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Posted 23 June 2022 - 07:19 PM

Bloody ripper catch, mate!


Edited by BQ Octantis, 23 June 2022 - 07:20 PM.


#19 DaveProsper

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Posted 24 June 2022 - 01:51 PM

Where I live in Northern News York State, the weather is usually pretty cloudy - but this morning it was crystal clear! I was able to see almost all of the planets and Moon, and even though I knew they would be stretched over a large portion of the sky I was impressed at the span! Sadly, I couldn't see Mercury, both due to increasing brightness and the fact that there are a lot of trees in my neighborhood, blocking that section of the sky. I will try again the next few mornings and maybe drive around just so i can catch the Messenger, too! Seeing a gorgeous alignment in the early 2000's was one of the things that surprised me to seriously stargaze so this is such a treat.


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#20 Napp

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Posted 24 June 2022 - 03:58 PM

I tried from home this morning instead of going to the beach.  I'm glad I didn't burn the gas.  There was a band of clouds along the northeastern horizon this morning just high enough to block my view of Mercury.  The rest of the naked eye planets and the moon were visible.  I didn't try for Uranus and Neptune as there was a thin layer of high clouds over the rest of the sky.  Very few stars shown through when the sky was still dark.



#21 BQ Octantis

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Posted 24 June 2022 - 04:16 PM

Well if I can get out of bed tomorrow…

 

screenshot.jpg

 

…the DC metro area has an added treat!

 

BQ

 



#22 BQ Octantis

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Posted 25 June 2022 - 05:52 AM

I set the alarm for 4:50, but I was awake at 4:20. It was a good thing, too—the spot I had scoped out had the eastern horizon obscured by trees. Given the dense tree lines of northern Virginia, I had to drive around for a bit to find somewhere with enough of a gap—which turned out to be a Lowe's parking lot. There was a cloud line behind from which Mercury made a few appearances.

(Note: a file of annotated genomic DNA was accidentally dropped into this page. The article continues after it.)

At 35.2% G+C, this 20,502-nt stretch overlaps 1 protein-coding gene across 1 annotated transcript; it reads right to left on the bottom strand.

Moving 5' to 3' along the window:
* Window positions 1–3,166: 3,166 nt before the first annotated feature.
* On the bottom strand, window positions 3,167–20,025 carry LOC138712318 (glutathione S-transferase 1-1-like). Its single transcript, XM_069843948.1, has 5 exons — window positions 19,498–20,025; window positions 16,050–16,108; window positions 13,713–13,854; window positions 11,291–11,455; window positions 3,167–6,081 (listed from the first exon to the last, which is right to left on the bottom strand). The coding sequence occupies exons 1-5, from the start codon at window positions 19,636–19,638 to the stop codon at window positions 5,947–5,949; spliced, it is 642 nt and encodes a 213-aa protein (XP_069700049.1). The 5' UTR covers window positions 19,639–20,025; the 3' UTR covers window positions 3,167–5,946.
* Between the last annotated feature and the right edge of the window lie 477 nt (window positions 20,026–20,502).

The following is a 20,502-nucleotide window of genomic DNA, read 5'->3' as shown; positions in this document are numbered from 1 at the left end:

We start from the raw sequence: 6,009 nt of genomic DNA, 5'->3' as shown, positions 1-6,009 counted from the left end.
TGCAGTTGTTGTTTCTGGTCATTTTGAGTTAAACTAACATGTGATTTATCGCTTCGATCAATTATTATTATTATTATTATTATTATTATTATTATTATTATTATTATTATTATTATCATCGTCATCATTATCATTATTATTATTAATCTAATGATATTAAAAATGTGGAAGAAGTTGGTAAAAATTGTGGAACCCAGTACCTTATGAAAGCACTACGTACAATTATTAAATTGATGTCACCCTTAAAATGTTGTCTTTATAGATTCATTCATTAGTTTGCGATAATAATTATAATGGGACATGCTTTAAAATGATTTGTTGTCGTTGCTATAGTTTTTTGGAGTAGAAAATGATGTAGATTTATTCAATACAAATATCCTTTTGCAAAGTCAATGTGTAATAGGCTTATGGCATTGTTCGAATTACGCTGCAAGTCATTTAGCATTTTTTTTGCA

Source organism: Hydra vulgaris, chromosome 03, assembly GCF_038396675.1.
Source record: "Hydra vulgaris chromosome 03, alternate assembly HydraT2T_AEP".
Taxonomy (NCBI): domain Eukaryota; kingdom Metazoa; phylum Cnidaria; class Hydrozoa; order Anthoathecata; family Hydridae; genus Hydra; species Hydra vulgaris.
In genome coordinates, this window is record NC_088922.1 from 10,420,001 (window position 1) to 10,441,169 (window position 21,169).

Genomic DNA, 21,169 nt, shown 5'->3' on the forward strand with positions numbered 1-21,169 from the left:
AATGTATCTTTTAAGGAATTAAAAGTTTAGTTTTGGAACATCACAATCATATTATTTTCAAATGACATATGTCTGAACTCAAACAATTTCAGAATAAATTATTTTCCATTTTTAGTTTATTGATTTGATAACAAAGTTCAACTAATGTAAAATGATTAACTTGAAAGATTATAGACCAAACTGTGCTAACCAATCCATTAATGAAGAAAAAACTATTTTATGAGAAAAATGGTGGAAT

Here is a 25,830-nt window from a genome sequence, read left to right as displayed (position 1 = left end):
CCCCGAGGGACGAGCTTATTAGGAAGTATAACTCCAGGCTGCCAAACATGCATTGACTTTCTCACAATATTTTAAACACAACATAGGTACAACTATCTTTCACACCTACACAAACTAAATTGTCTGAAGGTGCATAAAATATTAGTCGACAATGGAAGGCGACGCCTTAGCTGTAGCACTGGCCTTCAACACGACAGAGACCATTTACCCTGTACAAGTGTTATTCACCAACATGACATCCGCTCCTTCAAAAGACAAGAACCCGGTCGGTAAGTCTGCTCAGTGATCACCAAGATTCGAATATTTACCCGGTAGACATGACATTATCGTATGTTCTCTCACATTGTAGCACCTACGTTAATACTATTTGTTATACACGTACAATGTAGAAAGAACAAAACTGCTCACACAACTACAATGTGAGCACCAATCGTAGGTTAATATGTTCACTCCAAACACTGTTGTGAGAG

I made a few captures with my Sigma 8mm. Saturn was out of the scene, so I had to compose a 2-panel panorama. After all that, I almost forgot about the ISS! Fortunately I remembered as I was packing up, so I captured a few 1 second trails.

 

Planetary Alignment w/ISS Trails

 

Now I can say I've seen two planetary alignments like this! cool.gif

 

Happy observing!

 

BQ


Edited by BQ Octantis, 25 June 2022 - 07:32 AM.


#23 laurelg9

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Posted 25 June 2022 - 12:46 PM

I will not get a chance to see this until at least Tuesday or Wednesday.  Weather, etc.  Will it still be viewable? How much will the moon take out in three days' time?


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#24 BQ Octantis

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Posted 25 June 2022 - 12:53 PM

The moon is only in the scene for one more morning, then it's new moon. But you probably have a few more days to glimpse Mercury—assuming your horizon is low enough…



#25 csphere.d

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Posted 25 June 2022 - 01:00 PM

I will not get a chance to see this until at least Tuesday or Wednesday.  Weather, etc.  Will it still be viewable? How much will the moon take out in three days' time?

The moon will be close to inferior conjunction (nearly new) by Tuesday, and will be hidden in the sun's glare. 

 

However, there is still time to catch elusive Mercury!  Venus will be in the morning sky for several weeks.  The outer planets will continue to gain altitude and be prime time evening targets this fall/winter!